Broadcast Signal Intrusion Director Talks the Max Headroom Incident and Blurring Fact With Fiction

In November of 1987, Chicago's WGN-TV had their broadcast hijacked by a mysterious, masked figure, sporting a disguise from the TV series Max Headroom. Two of these "broadcast intrusions" occurred, both of which featured bizarre and distorted dialogue, and while these are the most famous such incidents, the event remains unsolved to this day. The new film Broadcast Signal Intrusion, from director Jacob Gentry, was inspired by these incidents, but takes things down a much more frightening path, confirming that the answer to such a mystery might be more unsettling than leaving it unanswered. Broadcast Signal Intrusion hits theaters and Digital HD on October 22nd.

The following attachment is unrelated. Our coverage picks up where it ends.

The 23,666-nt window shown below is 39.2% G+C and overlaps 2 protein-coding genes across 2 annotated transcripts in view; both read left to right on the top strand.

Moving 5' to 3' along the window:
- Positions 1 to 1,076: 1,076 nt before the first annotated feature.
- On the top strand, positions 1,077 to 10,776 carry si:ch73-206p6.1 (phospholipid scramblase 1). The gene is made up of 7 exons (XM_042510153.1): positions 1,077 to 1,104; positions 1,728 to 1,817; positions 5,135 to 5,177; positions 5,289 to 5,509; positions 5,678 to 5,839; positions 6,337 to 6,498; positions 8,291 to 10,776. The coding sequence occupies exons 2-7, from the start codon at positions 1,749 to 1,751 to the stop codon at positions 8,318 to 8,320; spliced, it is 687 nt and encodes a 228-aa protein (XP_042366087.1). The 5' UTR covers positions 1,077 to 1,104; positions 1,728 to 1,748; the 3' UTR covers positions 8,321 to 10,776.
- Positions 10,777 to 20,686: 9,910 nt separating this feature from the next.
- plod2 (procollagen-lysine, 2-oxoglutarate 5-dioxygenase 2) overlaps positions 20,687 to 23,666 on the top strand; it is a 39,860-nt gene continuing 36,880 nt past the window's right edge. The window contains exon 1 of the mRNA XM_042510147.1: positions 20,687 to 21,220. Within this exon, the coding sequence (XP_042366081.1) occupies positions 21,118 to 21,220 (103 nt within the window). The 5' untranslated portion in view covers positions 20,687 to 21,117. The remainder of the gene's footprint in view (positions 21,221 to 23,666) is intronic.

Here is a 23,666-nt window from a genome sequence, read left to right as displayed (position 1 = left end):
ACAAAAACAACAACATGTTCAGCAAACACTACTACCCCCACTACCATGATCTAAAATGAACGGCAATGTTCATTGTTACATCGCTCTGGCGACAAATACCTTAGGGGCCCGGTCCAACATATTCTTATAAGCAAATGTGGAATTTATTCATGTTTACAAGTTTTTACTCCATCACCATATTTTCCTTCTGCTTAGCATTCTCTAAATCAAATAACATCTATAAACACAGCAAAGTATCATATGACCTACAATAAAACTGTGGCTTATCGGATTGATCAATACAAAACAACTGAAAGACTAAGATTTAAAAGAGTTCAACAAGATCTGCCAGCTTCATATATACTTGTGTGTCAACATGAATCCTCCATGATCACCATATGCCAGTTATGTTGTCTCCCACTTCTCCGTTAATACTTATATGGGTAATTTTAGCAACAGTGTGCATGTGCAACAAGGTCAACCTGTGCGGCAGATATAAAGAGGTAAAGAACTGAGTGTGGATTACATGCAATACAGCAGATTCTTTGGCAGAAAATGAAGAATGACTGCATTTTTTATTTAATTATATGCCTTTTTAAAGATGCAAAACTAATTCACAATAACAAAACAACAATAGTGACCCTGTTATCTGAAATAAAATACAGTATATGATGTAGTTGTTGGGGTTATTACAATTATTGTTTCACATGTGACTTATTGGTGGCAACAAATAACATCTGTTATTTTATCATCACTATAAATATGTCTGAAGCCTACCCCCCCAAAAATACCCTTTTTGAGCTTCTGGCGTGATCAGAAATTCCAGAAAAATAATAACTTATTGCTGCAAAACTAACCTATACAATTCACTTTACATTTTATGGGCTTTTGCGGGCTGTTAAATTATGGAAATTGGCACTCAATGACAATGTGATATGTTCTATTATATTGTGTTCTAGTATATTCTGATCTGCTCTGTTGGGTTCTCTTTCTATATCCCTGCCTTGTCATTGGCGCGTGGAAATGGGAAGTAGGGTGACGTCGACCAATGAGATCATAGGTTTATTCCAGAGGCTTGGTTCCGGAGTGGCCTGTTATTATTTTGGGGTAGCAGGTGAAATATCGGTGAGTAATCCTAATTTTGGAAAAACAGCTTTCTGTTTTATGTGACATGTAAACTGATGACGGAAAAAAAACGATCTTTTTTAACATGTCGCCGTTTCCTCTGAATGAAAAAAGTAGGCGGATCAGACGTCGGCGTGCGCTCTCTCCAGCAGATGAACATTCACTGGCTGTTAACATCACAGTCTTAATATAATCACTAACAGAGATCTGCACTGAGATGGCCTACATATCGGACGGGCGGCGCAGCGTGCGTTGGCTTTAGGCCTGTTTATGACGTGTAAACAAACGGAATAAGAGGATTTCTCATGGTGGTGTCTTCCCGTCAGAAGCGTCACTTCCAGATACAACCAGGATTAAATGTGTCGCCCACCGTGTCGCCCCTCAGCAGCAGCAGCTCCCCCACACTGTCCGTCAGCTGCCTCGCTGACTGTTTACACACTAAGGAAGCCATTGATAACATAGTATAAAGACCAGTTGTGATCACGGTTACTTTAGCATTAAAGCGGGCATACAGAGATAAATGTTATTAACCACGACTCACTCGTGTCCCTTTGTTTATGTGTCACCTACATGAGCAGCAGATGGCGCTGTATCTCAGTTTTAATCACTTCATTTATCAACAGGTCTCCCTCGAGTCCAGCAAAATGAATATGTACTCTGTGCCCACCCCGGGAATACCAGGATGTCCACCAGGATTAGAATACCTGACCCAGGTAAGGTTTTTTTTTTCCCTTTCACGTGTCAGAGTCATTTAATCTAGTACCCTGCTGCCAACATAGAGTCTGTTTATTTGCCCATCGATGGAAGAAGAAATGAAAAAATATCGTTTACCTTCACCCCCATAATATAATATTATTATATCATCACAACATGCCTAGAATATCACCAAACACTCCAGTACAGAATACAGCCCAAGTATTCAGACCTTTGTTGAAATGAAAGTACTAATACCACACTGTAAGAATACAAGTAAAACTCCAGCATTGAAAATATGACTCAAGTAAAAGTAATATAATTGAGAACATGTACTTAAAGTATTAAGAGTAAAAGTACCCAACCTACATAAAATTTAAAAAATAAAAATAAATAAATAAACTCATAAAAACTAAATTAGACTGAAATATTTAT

In the film, "While logging tapes of decades-old TV broadcasts, video archivist James (Harry Shum Jr.) discovers a surreal and disturbing clip that James believes is the product of a mysterious broadcast signal hacking. His discovery takes a sinister turn when he tracks down similar broadcast intrusions that send him on an obsessive mission. Now James must confront two very real possibilities: that the videos may be clues to a crime beyond all comprehension; and that whoever was behind them may be very aware that James is coming uncomfortably close to the truth." caught up with Gentry to talk the real-life inspiration for the project, the unsettling intrusions from the film, and determining the difference between reality and fantasy.